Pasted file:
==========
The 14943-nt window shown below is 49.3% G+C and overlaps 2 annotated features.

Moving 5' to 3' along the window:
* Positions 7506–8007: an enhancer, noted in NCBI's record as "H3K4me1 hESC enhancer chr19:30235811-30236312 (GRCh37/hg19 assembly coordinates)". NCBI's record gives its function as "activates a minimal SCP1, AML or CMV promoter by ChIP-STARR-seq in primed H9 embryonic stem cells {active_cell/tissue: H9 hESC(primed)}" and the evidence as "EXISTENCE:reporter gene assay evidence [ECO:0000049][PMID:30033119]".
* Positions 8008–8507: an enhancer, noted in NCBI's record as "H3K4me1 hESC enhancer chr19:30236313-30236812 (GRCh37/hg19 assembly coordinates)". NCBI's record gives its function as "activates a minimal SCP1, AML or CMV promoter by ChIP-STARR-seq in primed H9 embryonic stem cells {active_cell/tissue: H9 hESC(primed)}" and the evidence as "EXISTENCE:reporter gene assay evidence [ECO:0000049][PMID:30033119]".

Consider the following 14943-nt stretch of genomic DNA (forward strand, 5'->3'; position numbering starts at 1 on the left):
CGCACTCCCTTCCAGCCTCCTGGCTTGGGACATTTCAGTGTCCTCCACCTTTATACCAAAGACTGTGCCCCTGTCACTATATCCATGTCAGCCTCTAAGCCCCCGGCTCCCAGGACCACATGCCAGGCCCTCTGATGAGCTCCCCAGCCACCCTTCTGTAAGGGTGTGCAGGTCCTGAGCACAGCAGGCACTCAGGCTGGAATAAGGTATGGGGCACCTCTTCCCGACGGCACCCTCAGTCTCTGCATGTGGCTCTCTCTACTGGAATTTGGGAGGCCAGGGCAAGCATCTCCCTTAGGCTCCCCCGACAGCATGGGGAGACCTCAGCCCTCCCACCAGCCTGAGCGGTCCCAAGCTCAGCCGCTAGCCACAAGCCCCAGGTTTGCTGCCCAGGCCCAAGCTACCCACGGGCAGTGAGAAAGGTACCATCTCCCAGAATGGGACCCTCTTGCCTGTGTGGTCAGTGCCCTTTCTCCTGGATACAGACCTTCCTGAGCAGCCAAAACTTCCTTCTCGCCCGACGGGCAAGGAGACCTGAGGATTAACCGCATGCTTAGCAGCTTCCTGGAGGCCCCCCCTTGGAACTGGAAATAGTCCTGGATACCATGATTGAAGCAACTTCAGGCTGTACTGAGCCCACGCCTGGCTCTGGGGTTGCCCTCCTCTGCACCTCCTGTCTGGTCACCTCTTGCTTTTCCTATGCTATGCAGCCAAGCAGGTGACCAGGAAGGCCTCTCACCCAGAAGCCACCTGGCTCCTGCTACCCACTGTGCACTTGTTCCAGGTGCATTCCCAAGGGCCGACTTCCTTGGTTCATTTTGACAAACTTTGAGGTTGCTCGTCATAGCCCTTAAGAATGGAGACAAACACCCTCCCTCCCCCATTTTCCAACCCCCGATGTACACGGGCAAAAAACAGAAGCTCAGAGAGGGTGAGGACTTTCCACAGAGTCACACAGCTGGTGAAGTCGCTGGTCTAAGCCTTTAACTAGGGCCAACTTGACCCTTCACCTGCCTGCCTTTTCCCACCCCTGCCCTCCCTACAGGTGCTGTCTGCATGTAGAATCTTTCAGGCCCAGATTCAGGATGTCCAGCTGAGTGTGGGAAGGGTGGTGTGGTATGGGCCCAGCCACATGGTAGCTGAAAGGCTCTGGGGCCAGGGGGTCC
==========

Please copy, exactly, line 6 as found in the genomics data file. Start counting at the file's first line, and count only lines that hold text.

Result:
CGCACTCCCTTCCAGCCTCCTGGCTTGGGACATTTCAGTGTCCTCCACCTTTATACCAAAGACTGTGCCCCTGTCACTATATCCATGTCAGCCTCTAAGCCCCCGGCTCCCAGGACCACATGCCAGGCCCTCTGATGAGCTCCCCAGCCACCCTTCTGTAAGGGTGTGCAGGTCCTGAGCACAGCAGGCACTCAGGCTGGAATAAGGTATGGGGCACCTCTTCCCGACGGCACCCTCAGTCTCTGCATGTGGCTCTCTCTACTGGAATTTGGGAGGCCAGGGCAAGCATCTCCCTTAGGCTCCCCCGACAGCATGGGGAGACCTCAGCCCTCCCACCAGCCTGAGCGGTCCCAAGCTCAGCCGCTAGCCACAAGCCCCAGGTTTGCTGCCCAGGCCCAAGCTACCCACGGGCAGTGAGAAAGGTACCATCTCCCAGAATGGGACCCTCTTGCCTGTGTGGTCAGTGCCCTTTCTCCTGGATACAGACCTTCCTGAGCAGCCAAAACTTCCTTCTCGCCCGACGGGCAAGGAGACCTGAGGATTAACCGCATGCTTAGCAGCTTCCTGGAGGCCCCCCCTTGGAACTGGAAATAGTCCTGGATACCATGATTGAAGCAACTTCAGGCTGTACTGAGCCCACGCCTGGCTCTGGGGTTGCCCTCCTCTGCACCTCCTGTCTGGTCACCTCTTGCTTTTCCTATGCTATGCAGCCAAGCAGGTGACCAGGAAGGCCTCTCACCCAGAAGCCACCTGGCTCCTGCTACCCACTGTGCACTTGTTCCAGGTGCATTCCCAAGGGCCGACTTCCTTGGTTCATTTTGACAAACTTTGAGGTTGCTCGTCATAGCCCTTAAGAATGGAGACAAACACCCTCCCTCCCCCATTTTCCAACCCCCGATGTACACGGGCAAAAAACAGAAGCTCAGAGAGGGTGAGGACTTTCCACAGAGTCACACAGCTGGTGAAGTCGCTGGTCTAAGCCTTTAACTAGGGCCAACTTGACCCTTCACCTGCCTGCCTTTTCCCACCCCTGCCCTCCCTACAGGTGCTGTCTGCATGTAGAATCTTTCAGGCCCAGATTCAGGATGTCCAGCTGAGTGTGGGAAGGGTGGTGTGGTATGGGCCCAGCCACATGGTAGCTGAAAGGCTCTGGGGCCAGGGGGTCC